of routine isolation and detection methods which will allow effective screening
of samples in outbreak situations. Epidemiological data on the micro-organisms
will be generated that will be essential to the instigation of effective control
measures for food and water.
is co-ordinated by the University of Southampton, UK. The project brings together
European, South African and American veterinary, food and biomedical specialists
working in academia, research institutions and the food industry.
Food Safety Informaiton
Basophil Test Supplements Standard Food Allergy Diagnosis
By Michael Smith
Source of Article: http://www.docguide.com/
AMSTERDAM, THE NETHERLANDS -- June 18, 2004 -- The basophil activation test (BAT) that detects allergic reactions is a good alternative to standard diagnostic tools in testing for food allergies, say Czech researchers.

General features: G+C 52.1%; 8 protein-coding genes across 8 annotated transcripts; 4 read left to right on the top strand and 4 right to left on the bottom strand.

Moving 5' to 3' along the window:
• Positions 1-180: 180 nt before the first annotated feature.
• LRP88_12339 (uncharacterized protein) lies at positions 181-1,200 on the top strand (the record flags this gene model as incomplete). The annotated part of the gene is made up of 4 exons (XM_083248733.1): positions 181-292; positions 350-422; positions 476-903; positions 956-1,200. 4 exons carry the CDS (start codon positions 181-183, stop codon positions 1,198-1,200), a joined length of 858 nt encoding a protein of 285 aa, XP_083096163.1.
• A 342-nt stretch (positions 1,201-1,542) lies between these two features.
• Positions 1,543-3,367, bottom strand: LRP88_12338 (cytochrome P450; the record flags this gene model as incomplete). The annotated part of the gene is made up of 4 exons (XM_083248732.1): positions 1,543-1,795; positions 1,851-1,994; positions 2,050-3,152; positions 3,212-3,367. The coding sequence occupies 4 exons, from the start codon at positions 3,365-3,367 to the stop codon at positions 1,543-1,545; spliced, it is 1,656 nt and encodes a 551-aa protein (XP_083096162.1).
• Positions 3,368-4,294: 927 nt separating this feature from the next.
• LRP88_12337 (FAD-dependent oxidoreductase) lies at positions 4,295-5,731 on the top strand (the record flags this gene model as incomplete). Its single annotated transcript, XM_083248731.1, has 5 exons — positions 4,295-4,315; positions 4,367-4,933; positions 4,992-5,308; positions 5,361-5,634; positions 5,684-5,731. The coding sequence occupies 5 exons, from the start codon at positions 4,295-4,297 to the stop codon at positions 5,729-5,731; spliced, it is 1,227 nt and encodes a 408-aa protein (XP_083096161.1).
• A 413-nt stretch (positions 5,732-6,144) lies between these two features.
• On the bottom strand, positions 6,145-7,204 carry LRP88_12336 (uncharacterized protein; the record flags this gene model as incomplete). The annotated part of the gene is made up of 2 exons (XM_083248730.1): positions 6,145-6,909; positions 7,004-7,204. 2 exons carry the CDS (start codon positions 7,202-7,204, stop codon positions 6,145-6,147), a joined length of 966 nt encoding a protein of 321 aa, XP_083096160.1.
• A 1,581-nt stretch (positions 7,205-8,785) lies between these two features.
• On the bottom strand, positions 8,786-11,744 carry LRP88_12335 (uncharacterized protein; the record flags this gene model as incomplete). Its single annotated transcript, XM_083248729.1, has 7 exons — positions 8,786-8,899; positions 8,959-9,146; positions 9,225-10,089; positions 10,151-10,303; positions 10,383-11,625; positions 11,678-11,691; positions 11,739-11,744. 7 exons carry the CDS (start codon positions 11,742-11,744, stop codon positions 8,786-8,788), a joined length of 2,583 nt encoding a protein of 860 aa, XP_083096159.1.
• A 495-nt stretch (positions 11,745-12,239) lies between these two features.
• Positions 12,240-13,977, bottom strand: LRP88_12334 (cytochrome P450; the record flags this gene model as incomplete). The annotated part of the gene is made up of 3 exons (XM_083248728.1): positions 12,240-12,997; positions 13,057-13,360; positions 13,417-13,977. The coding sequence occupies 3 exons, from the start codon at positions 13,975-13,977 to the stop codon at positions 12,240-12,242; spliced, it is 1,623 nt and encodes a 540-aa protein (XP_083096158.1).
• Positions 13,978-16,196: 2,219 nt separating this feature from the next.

Describing study findings at the 23rd Congress of the European Academy of Allergology and Clinical Immunotherapy (EAACI), S. Honzova, MD, Centre of Immunology, Prague, the Czech Republic, said that the so-called basophil activation test (BAT) is especially valuable in patients for whom some of the standard tools ?such as the skin prick reaction test ?are difficult to use.
The usual diagnosis of food allergy uses several methods ?the skin reaction, patient history, elimination/reintroduction diets, and food challenge tests. But none of those is foolproof, except for food challenge, which is risky and often costly since it should be done in hospital to minimize risk, Dr. Honzova said.